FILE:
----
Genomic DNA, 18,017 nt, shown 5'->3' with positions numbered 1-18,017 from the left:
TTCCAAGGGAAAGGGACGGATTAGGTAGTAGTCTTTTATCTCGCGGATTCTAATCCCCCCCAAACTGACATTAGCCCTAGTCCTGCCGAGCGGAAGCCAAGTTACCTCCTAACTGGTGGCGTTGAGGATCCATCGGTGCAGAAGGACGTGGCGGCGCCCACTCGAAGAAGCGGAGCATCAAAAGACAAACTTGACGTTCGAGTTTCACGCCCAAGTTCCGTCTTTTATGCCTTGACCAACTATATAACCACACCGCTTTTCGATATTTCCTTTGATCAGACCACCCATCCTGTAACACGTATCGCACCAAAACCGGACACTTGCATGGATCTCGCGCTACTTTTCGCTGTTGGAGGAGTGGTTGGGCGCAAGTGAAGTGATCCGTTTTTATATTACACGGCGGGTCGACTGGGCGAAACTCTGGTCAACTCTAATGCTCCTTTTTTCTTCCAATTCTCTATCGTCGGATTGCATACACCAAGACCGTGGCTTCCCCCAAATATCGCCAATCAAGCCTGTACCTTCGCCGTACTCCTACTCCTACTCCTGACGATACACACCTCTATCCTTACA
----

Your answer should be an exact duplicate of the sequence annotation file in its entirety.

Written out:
Genomic DNA, 18,017 nt, shown 5'->3' with positions numbered 1-18,017 from the left:
TTCCAAGGGAAAGGGACGGATTAGGTAGTAGTCTTTTATCTCGCGGATTCTAATCCCCCCCAAACTGACATTAGCCCTAGTCCTGCCGAGCGGAAGCCAAGTTACCTCCTAACTGGTGGCGTTGAGGATCCATCGGTGCAGAAGGACGTGGCGGCGCCCACTCGAAGAAGCGGAGCATCAAAAGACAAACTTGACGTTCGAGTTTCACGCCCAAGTTCCGTCTTTTATGCCTTGACCAACTATATAACCACACCGCTTTTCGATATTTCCTTTGATCAGACCACCCATCCTGTAACACGTATCGCACCAAAACCGGACACTTGCATGGATCTCGCGCTACTTTTCGCTGTTGGAGGAGTGGTTGGGCGCAAGTGAAGTGATCCGTTTTTATATTACACGGCGGGTCGACTGGGCGAAACTCTGGTCAACTCTAATGCTCCTTTTTTCTTCCAATTCTCTATCGTCGGATTGCATACACCAAGACCGTGGCTTCCCCCAAATATCGCCAATCAAGCCTGTACCTTCGCCGTACTCCTACTCCTACTCCTGACGATACACACCTCTATCCTTACA